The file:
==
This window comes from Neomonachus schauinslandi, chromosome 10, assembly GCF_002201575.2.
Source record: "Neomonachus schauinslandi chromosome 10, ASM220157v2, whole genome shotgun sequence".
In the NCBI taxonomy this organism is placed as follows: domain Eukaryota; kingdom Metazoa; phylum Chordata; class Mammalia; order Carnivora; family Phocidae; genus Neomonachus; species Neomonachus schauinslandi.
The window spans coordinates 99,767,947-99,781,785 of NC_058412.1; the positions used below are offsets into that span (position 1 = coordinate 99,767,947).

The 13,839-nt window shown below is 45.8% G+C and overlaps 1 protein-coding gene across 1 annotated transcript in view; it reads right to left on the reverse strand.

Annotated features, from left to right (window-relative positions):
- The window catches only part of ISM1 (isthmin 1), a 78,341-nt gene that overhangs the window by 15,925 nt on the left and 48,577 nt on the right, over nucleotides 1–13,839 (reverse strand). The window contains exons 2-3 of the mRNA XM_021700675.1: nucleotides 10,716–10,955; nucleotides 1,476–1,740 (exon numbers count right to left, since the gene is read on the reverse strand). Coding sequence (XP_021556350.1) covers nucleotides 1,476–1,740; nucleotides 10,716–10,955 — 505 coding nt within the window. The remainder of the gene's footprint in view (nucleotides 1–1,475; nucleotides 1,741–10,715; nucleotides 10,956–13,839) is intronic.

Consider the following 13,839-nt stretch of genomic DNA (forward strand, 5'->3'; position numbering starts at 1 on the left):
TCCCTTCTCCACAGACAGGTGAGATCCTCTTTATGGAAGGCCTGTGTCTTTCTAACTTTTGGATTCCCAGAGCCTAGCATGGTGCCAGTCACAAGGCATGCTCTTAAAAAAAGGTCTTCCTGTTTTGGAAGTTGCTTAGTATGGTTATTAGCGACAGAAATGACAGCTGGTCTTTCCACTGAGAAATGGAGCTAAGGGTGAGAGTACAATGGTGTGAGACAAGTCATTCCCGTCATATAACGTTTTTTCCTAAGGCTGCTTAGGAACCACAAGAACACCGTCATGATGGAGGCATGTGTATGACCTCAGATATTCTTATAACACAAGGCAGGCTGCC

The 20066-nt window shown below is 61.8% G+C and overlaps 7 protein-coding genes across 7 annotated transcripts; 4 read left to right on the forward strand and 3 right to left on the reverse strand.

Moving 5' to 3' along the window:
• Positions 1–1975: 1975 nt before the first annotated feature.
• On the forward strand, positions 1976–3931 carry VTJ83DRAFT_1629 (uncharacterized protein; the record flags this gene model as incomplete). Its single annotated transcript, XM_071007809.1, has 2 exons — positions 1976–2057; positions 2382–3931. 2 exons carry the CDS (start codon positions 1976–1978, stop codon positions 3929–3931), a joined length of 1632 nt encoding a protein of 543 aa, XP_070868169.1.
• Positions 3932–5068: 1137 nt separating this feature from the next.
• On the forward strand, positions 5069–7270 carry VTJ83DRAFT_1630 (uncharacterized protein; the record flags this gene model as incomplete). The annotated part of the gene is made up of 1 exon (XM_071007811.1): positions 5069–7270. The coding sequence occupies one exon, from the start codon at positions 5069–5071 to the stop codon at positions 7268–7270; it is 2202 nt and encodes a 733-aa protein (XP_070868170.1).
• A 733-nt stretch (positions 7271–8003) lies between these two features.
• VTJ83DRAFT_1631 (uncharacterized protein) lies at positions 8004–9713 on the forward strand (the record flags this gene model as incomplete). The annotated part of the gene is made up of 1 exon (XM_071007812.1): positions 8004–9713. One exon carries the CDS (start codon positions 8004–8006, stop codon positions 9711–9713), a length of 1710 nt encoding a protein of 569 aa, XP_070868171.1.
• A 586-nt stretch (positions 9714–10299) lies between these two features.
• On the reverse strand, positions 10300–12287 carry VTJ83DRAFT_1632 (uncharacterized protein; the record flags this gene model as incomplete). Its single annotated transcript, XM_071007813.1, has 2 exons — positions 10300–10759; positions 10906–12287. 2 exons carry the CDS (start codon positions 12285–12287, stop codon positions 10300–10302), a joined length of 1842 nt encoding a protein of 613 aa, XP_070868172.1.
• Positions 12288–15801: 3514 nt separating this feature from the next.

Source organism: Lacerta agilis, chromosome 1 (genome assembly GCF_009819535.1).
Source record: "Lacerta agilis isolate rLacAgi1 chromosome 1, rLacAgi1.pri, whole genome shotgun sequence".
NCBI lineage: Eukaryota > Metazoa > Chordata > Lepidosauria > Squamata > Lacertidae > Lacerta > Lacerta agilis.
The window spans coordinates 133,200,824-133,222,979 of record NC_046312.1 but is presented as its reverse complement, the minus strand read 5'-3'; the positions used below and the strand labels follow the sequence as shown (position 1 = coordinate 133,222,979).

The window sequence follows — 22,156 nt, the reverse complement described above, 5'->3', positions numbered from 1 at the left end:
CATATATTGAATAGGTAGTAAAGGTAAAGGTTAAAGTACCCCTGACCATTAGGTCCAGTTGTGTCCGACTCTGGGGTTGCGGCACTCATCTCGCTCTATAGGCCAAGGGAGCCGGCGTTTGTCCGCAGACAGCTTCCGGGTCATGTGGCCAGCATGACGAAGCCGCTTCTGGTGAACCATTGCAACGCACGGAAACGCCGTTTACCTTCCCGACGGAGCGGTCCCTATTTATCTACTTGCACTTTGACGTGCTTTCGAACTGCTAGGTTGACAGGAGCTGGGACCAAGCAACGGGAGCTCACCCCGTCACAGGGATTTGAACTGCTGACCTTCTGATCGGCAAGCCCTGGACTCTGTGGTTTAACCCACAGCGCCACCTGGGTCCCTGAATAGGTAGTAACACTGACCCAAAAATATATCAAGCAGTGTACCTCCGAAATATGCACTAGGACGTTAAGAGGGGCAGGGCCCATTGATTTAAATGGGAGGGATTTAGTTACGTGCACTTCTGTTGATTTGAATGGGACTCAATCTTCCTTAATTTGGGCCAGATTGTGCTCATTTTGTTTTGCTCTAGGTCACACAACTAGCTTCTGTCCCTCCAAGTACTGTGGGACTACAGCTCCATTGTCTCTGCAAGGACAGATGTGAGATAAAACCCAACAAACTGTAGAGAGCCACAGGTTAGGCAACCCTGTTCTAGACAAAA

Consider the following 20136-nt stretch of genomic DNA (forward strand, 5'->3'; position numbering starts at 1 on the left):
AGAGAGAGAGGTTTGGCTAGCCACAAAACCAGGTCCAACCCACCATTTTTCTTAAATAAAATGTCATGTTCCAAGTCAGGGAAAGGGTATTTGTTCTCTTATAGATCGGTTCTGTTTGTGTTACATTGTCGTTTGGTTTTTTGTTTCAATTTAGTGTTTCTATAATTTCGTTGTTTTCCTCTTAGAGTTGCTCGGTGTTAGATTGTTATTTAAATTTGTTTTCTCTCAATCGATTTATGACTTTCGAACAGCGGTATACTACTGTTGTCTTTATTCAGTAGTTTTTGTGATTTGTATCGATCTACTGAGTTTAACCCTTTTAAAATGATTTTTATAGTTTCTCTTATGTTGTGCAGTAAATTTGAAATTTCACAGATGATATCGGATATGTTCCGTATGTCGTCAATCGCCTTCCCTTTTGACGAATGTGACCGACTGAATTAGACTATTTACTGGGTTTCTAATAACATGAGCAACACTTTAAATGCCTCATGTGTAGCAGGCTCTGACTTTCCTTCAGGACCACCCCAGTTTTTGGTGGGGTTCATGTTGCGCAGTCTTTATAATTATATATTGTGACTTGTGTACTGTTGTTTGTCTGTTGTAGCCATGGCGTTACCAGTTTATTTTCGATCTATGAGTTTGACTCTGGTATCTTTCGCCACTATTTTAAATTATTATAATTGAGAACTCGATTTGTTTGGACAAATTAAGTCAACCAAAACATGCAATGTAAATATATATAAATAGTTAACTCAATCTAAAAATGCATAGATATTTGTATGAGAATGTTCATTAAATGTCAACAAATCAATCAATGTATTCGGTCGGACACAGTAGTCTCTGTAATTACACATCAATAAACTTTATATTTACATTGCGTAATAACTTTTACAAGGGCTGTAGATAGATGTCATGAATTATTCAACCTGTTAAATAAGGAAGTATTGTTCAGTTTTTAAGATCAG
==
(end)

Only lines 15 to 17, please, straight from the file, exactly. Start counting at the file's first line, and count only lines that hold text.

• On the forward strand, positions 5069–7270 carry VTJ83DRAFT_1630 (uncharacterized protein; the record flags this gene model as incomplete). The annotated part of the gene is made up of 1 exon (XM_071007811.1): positions 5069–7270. The coding sequence occupies one exon, from the start codon at positions 5069–5071 to the stop codon at positions 7268–7270; it is 2202 nt and encodes a 733-aa protein (XP_070868170.1).
• A 733-nt stretch (positions 7271–8003) lies between these two features.
• VTJ83DRAFT_1631 (uncharacterized protein) lies at positions 8004–9713 on the forward strand (the record flags this gene model as incomplete). The annotated part of the gene is made up of 1 exon (XM_071007812.1): positions 8004–9713. One exon carries the CDS (start codon positions 8004–8006, stop codon positions 9711–9713), a length of 1710 nt encoding a protein of 569 aa, XP_070868171.1.